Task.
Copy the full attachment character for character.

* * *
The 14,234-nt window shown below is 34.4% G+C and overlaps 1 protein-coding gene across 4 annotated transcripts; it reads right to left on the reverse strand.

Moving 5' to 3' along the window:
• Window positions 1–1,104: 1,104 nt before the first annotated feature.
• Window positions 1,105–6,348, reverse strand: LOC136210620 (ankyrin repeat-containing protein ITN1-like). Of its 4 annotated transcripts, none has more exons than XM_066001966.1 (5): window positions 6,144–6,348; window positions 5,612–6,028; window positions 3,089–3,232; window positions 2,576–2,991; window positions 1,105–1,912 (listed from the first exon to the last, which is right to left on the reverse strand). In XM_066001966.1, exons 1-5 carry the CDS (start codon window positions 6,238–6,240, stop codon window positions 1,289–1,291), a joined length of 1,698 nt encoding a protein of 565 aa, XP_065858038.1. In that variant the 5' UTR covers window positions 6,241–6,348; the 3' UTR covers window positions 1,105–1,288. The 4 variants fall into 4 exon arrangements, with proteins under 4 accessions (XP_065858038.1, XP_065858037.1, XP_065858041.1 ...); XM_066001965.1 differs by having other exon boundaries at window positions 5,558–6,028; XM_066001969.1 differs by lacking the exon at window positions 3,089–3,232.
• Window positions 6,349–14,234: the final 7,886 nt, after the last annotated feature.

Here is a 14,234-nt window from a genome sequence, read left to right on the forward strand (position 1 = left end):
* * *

The 14,234-nt window shown below is 34.4% G+C and overlaps 1 protein-coding gene across 4 annotated transcripts; it reads right to left on the reverse strand.

Moving 5' to 3' along the window:
• Window positions 1–1,104: 1,104 nt before the first annotated feature.
• Window positions 1,105–6,348, reverse strand: LOC136210620 (ankyrin repeat-containing protein ITN1-like). Of its 4 annotated transcripts, none has more exons than XM_066001966.1 (5): window positions 6,144–6,348; window positions 5,612–6,028; window positions 3,089–3,232; window positions 2,576–2,991; window positions 1,105–1,912 (listed from the first exon to the last, which is right to left on the reverse strand). In XM_066001966.1, exons 1-5 carry the CDS (start codon window positions 6,238–6,240, stop codon window positions 1,289–1,291), a joined length of 1,698 nt encoding a protein of 565 aa, XP_065858038.1. In that variant the 5' UTR covers window positions 6,241–6,348; the 3' UTR covers window positions 1,105–1,288. The 4 variants fall into 4 exon arrangements, with proteins under 4 accessions (XP_065858038.1, XP_065858037.1, XP_065858041.1 ...); XM_066001965.1 differs by having other exon boundaries at window positions 5,558–6,028; XM_066001969.1 differs by lacking the exon at window positions 3,089–3,232.
• Window positions 6,349–14,234: the final 7,886 nt, after the last annotated feature.

Here is a 14,234-nt window from a genome sequence, read left to right on the forward strand (position 1 = left end):